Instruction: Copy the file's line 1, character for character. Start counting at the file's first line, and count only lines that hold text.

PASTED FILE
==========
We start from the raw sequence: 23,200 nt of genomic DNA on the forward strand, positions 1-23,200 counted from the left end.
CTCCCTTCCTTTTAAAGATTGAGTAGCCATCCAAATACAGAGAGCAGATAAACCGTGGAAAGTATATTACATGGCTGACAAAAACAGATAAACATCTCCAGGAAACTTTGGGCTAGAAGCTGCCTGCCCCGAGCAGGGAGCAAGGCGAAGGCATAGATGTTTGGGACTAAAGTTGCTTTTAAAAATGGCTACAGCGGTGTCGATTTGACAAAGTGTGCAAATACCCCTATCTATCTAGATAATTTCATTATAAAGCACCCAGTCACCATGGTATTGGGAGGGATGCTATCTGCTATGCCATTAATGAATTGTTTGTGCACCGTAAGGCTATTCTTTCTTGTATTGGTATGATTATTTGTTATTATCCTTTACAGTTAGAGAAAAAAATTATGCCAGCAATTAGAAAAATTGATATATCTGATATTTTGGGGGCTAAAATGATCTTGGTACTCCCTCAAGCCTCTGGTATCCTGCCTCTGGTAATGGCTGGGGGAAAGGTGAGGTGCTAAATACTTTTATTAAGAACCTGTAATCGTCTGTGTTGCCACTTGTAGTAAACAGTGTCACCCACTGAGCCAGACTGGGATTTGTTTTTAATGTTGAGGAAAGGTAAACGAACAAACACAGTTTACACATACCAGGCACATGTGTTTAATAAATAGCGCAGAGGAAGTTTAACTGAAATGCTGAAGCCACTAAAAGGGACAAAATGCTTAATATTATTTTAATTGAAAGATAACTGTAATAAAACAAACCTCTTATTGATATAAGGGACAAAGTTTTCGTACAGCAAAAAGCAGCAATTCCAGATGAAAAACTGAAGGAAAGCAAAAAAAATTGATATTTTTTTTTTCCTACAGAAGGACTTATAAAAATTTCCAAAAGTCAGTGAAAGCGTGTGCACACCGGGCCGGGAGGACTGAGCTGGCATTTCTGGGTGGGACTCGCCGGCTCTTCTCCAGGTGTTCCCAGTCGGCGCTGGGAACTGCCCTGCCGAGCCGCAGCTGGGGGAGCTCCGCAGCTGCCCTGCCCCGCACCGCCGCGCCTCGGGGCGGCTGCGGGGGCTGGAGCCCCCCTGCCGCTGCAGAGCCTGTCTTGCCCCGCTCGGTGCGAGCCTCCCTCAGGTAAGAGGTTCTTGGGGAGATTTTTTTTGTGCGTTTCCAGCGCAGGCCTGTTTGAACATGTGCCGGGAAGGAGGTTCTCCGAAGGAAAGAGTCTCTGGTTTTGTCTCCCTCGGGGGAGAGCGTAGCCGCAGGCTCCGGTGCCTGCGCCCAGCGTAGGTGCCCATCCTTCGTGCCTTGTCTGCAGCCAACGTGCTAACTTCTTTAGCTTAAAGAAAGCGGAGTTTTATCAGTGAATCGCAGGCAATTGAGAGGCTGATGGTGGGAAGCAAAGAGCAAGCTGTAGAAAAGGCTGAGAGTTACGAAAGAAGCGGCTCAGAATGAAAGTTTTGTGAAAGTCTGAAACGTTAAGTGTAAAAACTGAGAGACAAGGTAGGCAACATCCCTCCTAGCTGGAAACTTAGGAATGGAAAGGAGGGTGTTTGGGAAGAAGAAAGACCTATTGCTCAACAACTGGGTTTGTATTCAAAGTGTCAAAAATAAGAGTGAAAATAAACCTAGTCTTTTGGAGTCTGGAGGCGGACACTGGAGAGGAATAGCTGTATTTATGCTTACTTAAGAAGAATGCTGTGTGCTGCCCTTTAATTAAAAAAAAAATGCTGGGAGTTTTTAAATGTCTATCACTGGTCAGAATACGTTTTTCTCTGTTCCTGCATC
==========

We start from the raw sequence: 23,200 nt of genomic DNA on the forward strand, positions 1-23,200 counted from the left end.